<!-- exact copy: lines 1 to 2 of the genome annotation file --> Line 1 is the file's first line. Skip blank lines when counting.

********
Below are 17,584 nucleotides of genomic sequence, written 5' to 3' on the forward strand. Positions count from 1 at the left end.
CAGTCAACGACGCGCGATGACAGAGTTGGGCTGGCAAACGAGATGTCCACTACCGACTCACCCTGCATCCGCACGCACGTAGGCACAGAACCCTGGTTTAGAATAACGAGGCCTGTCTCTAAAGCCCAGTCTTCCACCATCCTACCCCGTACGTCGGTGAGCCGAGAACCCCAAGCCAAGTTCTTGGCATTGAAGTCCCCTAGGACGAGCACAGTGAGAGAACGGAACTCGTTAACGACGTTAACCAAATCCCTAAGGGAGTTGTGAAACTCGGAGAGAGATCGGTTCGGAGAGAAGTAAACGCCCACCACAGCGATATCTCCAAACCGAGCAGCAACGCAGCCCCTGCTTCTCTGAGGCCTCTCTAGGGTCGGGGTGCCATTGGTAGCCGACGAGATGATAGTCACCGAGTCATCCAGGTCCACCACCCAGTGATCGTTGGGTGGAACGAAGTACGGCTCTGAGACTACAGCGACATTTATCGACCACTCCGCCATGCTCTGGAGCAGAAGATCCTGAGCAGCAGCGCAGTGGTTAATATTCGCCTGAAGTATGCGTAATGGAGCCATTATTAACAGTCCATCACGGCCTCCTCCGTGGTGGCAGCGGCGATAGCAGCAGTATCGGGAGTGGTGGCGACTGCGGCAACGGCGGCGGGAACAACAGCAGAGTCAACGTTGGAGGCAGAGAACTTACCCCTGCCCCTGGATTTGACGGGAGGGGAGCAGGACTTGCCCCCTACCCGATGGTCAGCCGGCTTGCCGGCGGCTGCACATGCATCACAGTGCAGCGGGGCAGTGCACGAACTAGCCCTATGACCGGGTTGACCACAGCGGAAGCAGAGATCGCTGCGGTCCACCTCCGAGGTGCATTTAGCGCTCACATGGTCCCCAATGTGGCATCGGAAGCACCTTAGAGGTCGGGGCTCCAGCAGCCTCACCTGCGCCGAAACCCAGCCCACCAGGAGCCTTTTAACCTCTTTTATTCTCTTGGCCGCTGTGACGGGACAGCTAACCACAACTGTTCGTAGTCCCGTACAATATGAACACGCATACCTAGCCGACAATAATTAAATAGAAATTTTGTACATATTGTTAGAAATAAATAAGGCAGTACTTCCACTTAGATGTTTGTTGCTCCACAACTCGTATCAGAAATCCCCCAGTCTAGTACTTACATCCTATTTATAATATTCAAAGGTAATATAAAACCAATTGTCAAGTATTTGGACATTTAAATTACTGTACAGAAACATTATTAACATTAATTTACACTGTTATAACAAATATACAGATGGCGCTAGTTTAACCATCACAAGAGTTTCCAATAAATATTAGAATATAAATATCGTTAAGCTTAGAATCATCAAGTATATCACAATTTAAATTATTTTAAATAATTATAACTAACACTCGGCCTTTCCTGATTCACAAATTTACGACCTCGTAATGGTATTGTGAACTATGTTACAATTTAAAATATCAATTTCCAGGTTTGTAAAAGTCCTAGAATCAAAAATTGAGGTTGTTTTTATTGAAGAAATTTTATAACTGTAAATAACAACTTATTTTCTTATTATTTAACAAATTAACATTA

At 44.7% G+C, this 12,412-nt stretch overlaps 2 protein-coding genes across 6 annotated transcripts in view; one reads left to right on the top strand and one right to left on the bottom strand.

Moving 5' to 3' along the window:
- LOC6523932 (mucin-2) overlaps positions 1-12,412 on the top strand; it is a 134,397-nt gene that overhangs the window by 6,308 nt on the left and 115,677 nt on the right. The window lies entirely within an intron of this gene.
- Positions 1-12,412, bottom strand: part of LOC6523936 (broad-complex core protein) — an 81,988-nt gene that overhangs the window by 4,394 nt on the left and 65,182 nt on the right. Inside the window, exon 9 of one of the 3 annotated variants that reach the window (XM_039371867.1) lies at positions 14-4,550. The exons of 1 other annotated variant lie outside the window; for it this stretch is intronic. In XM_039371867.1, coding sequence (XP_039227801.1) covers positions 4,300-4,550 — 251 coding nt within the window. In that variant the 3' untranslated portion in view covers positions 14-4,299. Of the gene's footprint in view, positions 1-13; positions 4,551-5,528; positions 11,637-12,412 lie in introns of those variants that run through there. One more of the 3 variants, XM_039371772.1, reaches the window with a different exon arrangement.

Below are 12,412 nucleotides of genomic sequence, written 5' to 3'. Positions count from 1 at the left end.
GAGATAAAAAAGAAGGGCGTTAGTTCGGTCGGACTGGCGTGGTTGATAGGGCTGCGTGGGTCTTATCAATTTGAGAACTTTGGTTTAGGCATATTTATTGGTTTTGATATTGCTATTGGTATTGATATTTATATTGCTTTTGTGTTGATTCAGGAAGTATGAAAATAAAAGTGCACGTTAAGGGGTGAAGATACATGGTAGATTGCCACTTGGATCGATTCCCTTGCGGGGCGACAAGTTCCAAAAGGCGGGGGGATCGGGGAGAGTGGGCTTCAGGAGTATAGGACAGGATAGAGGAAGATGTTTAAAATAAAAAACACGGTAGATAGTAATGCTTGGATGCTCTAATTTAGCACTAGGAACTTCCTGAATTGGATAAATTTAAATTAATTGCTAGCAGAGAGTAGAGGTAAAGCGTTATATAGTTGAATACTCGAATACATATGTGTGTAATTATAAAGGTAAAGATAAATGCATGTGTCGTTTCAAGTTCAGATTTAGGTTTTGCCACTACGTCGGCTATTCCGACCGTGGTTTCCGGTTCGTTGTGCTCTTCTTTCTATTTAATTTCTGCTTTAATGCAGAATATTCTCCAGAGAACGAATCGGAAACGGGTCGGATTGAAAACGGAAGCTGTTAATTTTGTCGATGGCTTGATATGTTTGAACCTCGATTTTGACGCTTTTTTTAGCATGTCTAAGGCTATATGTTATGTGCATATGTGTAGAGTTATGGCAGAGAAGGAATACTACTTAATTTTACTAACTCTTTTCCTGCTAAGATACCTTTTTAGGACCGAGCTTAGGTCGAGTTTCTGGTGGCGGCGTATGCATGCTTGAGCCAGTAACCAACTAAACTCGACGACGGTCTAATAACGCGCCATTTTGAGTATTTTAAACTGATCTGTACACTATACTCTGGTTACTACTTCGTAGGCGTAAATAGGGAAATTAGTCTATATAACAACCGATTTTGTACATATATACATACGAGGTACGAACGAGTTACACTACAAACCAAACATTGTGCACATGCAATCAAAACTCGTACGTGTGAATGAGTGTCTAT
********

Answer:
Below are 17,584 nucleotides of genomic sequence, written 5' to 3' on the forward strand. Positions count from 1 at the left end.
CAGTCAACGACGCGCGATGACAGAGTTGGGCTGGCAAACGAGATGTCCACTACCGACTCACCCTGCATCCGCACGCACGTAGGCACAGAACCCTGGTTTAGAATAACGAGGCCTGTCTCTAAAGCCCAGTCTTCCACCATCCTACCCCGTACGTCGGTGAGCCGAGAACCCCAAGCCAAGTTCTTGGCATTGAAGTCCCCTAGGACGAGCACAGTGAGAGAACGGAACTCGTTAACGACGTTAACCAAATCCCTAAGGGAGTTGTGAAACTCGGAGAGAGATCGGTTCGGAGAGAAGTAAACGCCCACCACAGCGATATCTCCAAACCGAGCAGCAACGCAGCCCCTGCTTCTCTGAGGCCTCTCTAGGGTCGGGGTGCCATTGGTAGCCGACGAGATGATAGTCACCGAGTCATCCAGGTCCACCACCCAGTGATCGTTGGGTGGAACGAAGTACGGCTCTGAGACTACAGCGACATTTATCGACCACTCCGCCATGCTCTGGAGCAGAAGATCCTGAGCAGCAGCGCAGTGGTTAATATTCGCCTGAAGTATGCGTAATGGAGCCATTATTAACAGTCCATCACGGCCTCCTCCGTGGTGGCAGCGGCGATAGCAGCAGTATCGGGAGTGGTGGCGACTGCGGCAACGGCGGCGGGAACAACAGCAGAGTCAACGTTGGAGGCAGAGAACTTACCCCTGCCCCTGGATTTGACGGGAGGGGAGCAGGACTTGCCCCCTACCCGATGGTCAGCCGGCTTGCCGGCGGCTGCACATGCATCACAGTGCAGCGGGGCAGTGCACGAACTAGCCCTATGACCGGGTTGACCACAGCGGAAGCAGAGATCGCTGCGGTCCACCTCCGAGGTGCATTTAGCGCTCACATGGTCCCCAATGTGGCATCGGAAGCACCTTAGAGGTCGGGGCTCCAGCAGCCTCACCTGCGCCGAAACCCAGCCCACCAGGAGCCTTTTAACCTCTTTTATTCTCTTGGCCGCTGTGACGGGACAGCTAACCACAACTGTTCGTAGTCCCGTACAATATGAACACGCATACCTAGCCGACAATAATTAAATAGAAATTTTGTACATATTGTTAGAAATAAATAAGGCAGTACTTCCACTTAGATGTTTGTTGCTCCACAACTCGTATCAGAAATCCCCCAGTCTAGTACTTACATCCTATTTATAATATTCAAAGGTAATATAAAACCAATTGTCAAGTATTTGGACATTTAAATTACTGTACAGAAACATTATTAACATTAATTTACACTGTTATAACAAATATACAGATGGCGCTAGTTTAACCATCACAAGAGTTTCCAATAAATATTAGAATATAAATATCGTTAAGCTTAGAATCATCAAGTATATCACAATTTAAATTATTTTAAATAATTATAACTAACACTCGGCCTTTCCTGATTCACAAATTTACGACCTCGTAATGGTATTGTGAACTATGTTACAATTTAAAATATCAATTTCCAGGTTTGTAAAAGTCCTAGAATCAAAAATTGAGGTTGTTTTTATTGAAGAAATTTTATAACTGTAAATAACAACTTATTTTCTTATTATTTAACAAATTAACATTA